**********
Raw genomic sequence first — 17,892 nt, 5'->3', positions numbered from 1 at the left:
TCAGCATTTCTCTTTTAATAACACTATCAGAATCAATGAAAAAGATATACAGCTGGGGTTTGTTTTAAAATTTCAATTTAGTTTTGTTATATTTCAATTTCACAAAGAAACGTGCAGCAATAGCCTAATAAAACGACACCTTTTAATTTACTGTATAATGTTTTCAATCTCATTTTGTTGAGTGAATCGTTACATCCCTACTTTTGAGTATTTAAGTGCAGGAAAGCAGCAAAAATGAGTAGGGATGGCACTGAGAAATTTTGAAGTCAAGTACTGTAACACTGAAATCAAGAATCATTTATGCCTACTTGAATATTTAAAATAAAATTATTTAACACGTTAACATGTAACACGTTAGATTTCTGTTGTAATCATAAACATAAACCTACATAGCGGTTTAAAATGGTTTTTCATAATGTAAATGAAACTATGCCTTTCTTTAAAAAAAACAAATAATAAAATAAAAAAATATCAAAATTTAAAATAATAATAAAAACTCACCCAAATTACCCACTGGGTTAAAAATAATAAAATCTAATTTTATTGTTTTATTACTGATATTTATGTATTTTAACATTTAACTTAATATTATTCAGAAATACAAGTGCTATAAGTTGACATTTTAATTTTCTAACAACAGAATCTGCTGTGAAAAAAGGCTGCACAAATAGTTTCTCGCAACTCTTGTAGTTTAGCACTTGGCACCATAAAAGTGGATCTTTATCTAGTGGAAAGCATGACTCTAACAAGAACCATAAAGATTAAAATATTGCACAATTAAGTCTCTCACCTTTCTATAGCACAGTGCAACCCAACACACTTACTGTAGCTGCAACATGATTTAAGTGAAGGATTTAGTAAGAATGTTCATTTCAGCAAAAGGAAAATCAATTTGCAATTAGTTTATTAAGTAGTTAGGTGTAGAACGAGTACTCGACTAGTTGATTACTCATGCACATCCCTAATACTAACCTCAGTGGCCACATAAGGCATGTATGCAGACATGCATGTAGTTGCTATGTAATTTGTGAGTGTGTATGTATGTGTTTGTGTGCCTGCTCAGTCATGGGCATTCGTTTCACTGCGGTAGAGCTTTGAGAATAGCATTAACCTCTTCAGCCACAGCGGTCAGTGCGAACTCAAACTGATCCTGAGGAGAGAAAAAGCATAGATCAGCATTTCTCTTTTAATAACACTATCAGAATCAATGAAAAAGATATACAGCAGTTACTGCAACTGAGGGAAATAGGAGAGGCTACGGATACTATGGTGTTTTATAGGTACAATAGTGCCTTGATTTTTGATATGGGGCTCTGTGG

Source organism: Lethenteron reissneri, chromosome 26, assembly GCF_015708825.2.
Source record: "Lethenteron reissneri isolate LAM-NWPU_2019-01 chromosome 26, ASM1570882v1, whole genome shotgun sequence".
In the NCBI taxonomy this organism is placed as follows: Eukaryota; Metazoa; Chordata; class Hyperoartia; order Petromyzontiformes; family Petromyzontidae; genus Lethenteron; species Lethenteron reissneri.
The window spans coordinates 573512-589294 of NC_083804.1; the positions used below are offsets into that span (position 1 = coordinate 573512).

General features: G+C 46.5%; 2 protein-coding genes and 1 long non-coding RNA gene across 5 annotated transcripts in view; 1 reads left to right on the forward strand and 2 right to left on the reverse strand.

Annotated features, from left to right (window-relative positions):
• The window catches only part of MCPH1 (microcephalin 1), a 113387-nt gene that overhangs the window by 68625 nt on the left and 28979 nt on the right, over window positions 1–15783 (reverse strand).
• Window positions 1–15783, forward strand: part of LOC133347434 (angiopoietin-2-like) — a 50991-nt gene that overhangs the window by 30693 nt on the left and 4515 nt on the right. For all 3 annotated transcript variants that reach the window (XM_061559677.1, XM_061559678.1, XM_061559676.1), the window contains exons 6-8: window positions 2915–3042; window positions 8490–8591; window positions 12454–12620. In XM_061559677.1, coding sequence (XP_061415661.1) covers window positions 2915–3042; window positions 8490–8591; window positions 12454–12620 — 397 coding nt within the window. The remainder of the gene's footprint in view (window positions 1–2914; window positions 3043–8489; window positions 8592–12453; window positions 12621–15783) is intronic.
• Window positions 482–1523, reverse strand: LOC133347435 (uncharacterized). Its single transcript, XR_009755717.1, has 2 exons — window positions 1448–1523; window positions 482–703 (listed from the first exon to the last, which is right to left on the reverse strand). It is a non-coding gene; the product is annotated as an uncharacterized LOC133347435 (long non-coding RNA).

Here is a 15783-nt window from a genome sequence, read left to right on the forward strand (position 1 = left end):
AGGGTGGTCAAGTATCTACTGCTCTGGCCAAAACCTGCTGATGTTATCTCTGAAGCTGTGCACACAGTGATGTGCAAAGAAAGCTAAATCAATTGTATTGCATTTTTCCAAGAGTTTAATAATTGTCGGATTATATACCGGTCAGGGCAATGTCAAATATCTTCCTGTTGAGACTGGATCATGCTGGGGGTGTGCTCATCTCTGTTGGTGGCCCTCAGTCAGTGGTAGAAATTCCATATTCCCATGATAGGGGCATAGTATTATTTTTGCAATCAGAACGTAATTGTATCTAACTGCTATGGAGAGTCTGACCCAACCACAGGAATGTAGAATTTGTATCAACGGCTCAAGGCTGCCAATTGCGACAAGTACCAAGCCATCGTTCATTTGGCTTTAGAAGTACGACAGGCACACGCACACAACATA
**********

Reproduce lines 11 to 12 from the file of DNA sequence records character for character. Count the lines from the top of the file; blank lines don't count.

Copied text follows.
• Window positions 482–1523, reverse strand: LOC133347435 (uncharacterized). Its single transcript, XR_009755717.1, has 2 exons — window positions 1448–1523; window positions 482–703 (listed from the first exon to the last, which is right to left on the reverse strand). It is a non-coding gene; the product is annotated as an uncharacterized LOC133347435 (long non-coding RNA).

Here is a 15783-nt window from a genome sequence, read left to right on the forward strand (position 1 = left end):